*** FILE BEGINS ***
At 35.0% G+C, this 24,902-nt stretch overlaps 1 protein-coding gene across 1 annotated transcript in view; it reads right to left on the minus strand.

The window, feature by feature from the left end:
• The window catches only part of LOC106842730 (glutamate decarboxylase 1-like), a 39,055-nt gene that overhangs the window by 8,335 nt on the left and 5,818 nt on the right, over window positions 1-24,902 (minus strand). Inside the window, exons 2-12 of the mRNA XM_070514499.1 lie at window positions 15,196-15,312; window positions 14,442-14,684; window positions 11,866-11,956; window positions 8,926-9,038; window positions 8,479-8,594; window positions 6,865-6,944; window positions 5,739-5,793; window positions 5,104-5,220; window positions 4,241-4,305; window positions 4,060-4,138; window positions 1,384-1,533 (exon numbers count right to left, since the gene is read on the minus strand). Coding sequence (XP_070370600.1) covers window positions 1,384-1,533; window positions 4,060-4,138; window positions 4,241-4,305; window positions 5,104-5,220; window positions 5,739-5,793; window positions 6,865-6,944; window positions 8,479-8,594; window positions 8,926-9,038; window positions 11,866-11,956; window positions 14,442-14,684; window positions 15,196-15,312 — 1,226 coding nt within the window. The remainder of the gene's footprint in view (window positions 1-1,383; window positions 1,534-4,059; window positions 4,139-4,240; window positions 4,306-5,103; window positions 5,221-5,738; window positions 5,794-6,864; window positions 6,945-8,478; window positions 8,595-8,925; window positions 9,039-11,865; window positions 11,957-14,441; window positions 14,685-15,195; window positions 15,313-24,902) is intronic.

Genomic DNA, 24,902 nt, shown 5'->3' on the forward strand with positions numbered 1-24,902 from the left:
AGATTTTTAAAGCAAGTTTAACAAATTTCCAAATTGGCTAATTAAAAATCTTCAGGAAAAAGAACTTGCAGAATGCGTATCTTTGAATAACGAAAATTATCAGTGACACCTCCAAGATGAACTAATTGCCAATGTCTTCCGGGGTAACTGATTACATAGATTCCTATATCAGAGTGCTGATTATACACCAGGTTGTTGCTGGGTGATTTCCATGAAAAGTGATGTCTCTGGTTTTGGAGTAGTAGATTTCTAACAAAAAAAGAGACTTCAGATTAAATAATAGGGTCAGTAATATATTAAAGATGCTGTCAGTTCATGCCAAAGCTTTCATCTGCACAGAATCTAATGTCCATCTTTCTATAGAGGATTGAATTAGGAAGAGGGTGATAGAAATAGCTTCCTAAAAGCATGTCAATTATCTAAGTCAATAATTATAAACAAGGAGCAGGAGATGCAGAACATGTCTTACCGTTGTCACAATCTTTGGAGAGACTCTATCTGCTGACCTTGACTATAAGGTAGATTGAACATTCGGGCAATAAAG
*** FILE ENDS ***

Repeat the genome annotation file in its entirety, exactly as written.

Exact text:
At 35.0% G+C, this 24,902-nt stretch overlaps 1 protein-coding gene across 1 annotated transcript in view; it reads right to left on the minus strand.

The window, feature by feature from the left end:
• The window catches only part of LOC106842730 (glutamate decarboxylase 1-like), a 39,055-nt gene that overhangs the window by 8,335 nt on the left and 5,818 nt on the right, over window positions 1-24,902 (minus strand). Inside the window, exons 2-12 of the mRNA XM_070514499.1 lie at window positions 15,196-15,312; window positions 14,442-14,684; window positions 11,866-11,956; window positions 8,926-9,038; window positions 8,479-8,594; window positions 6,865-6,944; window positions 5,739-5,793; window positions 5,104-5,220; window positions 4,241-4,305; window positions 4,060-4,138; window positions 1,384-1,533 (exon numbers count right to left, since the gene is read on the minus strand). Coding sequence (XP_070370600.1) covers window positions 1,384-1,533; window positions 4,060-4,138; window positions 4,241-4,305; window positions 5,104-5,220; window positions 5,739-5,793; window positions 6,865-6,944; window positions 8,479-8,594; window positions 8,926-9,038; window positions 11,866-11,956; window positions 14,442-14,684; window positions 15,196-15,312 — 1,226 coding nt within the window. The remainder of the gene's footprint in view (window positions 1-1,383; window positions 1,534-4,059; window positions 4,139-4,240; window positions 4,306-5,103; window positions 5,221-5,738; window positions 5,794-6,864; window positions 6,945-8,478; window positions 8,595-8,925; window positions 9,039-11,865; window positions 11,957-14,441; window positions 14,685-15,195; window positions 15,313-24,902) is intronic.

Genomic DNA, 24,902 nt, shown 5'->3' on the forward strand with positions numbered 1-24,902 from the left:
AGATTTTTAAAGCAAGTTTAACAAATTTCCAAATTGGCTAATTAAAAATCTTCAGGAAAAAGAACTTGCAGAATGCGTATCTTTGAATAACGAAAATTATCAGTGACACCTCCAAGATGAACTAATTGCCAATGTCTTCCGGGGTAACTGATTACATAGATTCCTATATCAGAGTGCTGATTATACACCAGGTTGTTGCTGGGTGATTTCCATGAAAAGTGATGTCTCTGGTTTTGGAGTAGTAGATTTCTAACAAAAAAAGAGACTTCAGATTAAATAATAGGGTCAGTAATATATTAAAGATGCTGTCAGTTCATGCCAAAGCTTTCATCTGCACAGAATCTAATGTCCATCTTTCTATAGAGGATTGAATTAGGAAGAGGGTGATAGAAATAGCTTCCTAAAAGCATGTCAATTATCTAAGTCAATAATTATAAACAAGGAGCAGGAGATGCAGAACATGTCTTACCGTTGTCACAATCTTTGGAGAGACTCTATCTGCTGACCTTGACTATAAGGTAGATTGAACATTCGGGCAATAAAG